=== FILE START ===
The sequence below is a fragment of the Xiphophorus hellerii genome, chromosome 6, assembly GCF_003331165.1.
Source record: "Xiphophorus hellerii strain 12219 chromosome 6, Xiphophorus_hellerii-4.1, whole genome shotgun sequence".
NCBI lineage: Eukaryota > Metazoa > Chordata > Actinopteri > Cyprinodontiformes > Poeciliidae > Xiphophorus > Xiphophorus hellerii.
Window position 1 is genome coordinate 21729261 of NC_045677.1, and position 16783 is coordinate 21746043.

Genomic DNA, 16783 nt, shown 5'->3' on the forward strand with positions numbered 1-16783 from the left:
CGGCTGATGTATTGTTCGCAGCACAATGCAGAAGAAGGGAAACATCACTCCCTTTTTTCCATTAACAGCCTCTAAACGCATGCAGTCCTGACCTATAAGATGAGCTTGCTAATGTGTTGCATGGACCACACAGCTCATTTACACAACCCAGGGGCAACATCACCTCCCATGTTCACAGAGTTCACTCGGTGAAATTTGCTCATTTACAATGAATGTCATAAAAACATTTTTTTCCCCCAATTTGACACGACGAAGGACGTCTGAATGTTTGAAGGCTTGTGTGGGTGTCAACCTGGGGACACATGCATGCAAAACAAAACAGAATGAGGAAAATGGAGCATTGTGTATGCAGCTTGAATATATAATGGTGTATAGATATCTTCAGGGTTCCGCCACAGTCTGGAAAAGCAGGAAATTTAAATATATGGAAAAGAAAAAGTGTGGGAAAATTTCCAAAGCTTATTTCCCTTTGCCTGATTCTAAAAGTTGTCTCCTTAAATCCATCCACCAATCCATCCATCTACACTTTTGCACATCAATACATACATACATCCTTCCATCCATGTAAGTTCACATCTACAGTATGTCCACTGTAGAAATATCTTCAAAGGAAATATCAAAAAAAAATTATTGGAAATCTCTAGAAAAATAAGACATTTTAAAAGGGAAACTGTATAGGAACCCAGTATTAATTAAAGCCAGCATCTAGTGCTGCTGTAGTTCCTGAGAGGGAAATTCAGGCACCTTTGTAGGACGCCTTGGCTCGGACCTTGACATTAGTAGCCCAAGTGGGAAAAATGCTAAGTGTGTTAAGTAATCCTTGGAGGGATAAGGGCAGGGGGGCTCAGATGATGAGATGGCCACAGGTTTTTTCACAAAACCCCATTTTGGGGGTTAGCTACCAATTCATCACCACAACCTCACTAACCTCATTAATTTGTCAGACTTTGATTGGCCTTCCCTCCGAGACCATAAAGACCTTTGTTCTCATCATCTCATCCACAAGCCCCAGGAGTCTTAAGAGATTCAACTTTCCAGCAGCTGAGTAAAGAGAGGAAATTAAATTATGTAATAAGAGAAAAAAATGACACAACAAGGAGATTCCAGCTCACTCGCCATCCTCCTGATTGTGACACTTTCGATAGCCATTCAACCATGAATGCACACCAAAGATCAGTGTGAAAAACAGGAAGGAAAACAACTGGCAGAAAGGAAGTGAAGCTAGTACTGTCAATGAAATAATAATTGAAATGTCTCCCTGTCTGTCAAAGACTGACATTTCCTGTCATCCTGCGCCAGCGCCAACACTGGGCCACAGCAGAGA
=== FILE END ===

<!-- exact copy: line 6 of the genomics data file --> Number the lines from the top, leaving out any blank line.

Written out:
CGGCTGATGTATTGTTCGCAGCACAATGCAGAAGAAGGGAAACATCACTCCCTTTTTTCCATTAACAGCCTCTAAACGCATGCAGTCCTGACCTATAAGATGAGCTTGCTAATGTGTTGCATGGACCACACAGCTCATTTACACAACCCAGGGGCAACATCACCTCCCATGTTCACAGAGTTCACTCGGTGAAATTTGCTCATTTACAATGAATGTCATAAAAACATTTTTTTCCCCCAATTTGACACGACGAAGGACGTCTGAATGTTTGAAGGCTTGTGTGGGTGTCAACCTGGGGACACATGCATGCAAAACAAAACAGAATGAGGAAAATGGAGCATTGTGTATGCAGCTTGAATATATAATGGTGTATAGATATCTTCAGGGTTCCGCCACAGTCTGGAAAAGCAGGAAATTTAAATATATGGAAAAGAAAAAGTGTGGGAAAATTTCCAAAGCTTATTTCCCTTTGCCTGATTCTAAAAGTTGTCTCCTTAAATCCATCCACCAATCCATCCATCTACACTTTTGCACATCAATACATACATACATCCTTCCATCCATGTAAGTTCACATCTACAGTATGTCCACTGTAGAAATATCTTCAAAGGAAATATCAAAAAAAAATTATTGGAAATCTCTAGAAAAATAAGACATTTTAAAAGGGAAACTGTATAGGAACCCAGTATTAATTAAAGCCAGCATCTAGTGCTGCTGTAGTTCCTGAGAGGGAAATTCAGGCACCTTTGTAGGACGCCTTGGCTCGGACCTTGACATTAGTAGCCCAAGTGGGAAAAATGCTAAGTGTGTTAAGTAATCCTTGGAGGGATAAGGGCAGGGGGGCTCAGATGATGAGATGGCCACAGGTTTTTTCACAAAACCCCATTTTGGGGGTTAGCTACCAATTCATCACCACAACCTCACTAACCTCATTAATTTGTCAGACTTTGATTGGCCTTCCCTCCGAGACCATAAAGACCTTTGTTCTCATCATCTCATCCACAAGCCCCAGGAGTCTTAAGAGATTCAACTTTCCAGCAGCTGAGTAAAGAGAGGAAATTAAATTATGTAATAAGAGAAAAAAATGACACAACAAGGAGATTCCAGCTCACTCGCCATCCTCCTGATTGTGACACTTTCGATAGCCATTCAACCATGAATGCACACCAAAGATCAGTGTGAAAAACAGGAAGGAAAACAACTGGCAGAAAGGAAGTGAAGCTAGTACTGTCAATGAAATAATAATTGAAATGTCTCCCTGTCTGTCAAAGACTGACATTTCCTGTCATCCTGCGCCAGCGCCAACACTGGGCCACAGCAGAGA